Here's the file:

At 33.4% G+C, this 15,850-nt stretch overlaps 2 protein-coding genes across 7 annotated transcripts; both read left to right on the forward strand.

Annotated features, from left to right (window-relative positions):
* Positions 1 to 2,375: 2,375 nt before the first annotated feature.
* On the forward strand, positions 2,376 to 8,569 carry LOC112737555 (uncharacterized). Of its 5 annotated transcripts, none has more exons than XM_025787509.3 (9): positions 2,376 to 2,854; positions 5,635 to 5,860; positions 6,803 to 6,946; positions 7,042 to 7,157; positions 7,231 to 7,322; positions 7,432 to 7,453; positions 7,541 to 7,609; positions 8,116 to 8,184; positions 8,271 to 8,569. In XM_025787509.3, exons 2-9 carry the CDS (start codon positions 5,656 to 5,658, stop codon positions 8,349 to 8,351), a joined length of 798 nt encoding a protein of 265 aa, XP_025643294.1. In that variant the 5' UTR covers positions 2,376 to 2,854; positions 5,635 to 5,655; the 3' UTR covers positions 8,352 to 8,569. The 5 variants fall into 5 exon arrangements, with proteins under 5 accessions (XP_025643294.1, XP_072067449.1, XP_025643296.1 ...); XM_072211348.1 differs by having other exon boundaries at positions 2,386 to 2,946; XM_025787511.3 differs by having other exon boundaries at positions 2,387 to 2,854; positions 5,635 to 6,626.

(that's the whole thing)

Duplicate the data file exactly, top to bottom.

At 33.4% G+C, this 15,850-nt stretch overlaps 2 protein-coding genes across 7 annotated transcripts; both read left to right on the forward strand.

Annotated features, from left to right (window-relative positions):
* Positions 1 to 2,375: 2,375 nt before the first annotated feature.
* On the forward strand, positions 2,376 to 8,569 carry LOC112737555 (uncharacterized). Of its 5 annotated transcripts, none has more exons than XM_025787509.3 (9): positions 2,376 to 2,854; positions 5,635 to 5,860; positions 6,803 to 6,946; positions 7,042 to 7,157; positions 7,231 to 7,322; positions 7,432 to 7,453; positions 7,541 to 7,609; positions 8,116 to 8,184; positions 8,271 to 8,569. In XM_025787509.3, exons 2-9 carry the CDS (start codon positions 5,656 to 5,658, stop codon positions 8,349 to 8,351), a joined length of 798 nt encoding a protein of 265 aa, XP_025643294.1. In that variant the 5' UTR covers positions 2,376 to 2,854; positions 5,635 to 5,655; the 3' UTR covers positions 8,352 to 8,569. The 5 variants fall into 5 exon arrangements, with proteins under 5 accessions (XP_025643294.1, XP_072067449.1, XP_025643296.1 ...); XM_072211348.1 differs by having other exon boundaries at positions 2,386 to 2,946; XM_025787511.3 differs by having other exon boundaries at positions 2,387 to 2,854; positions 5,635 to 6,626.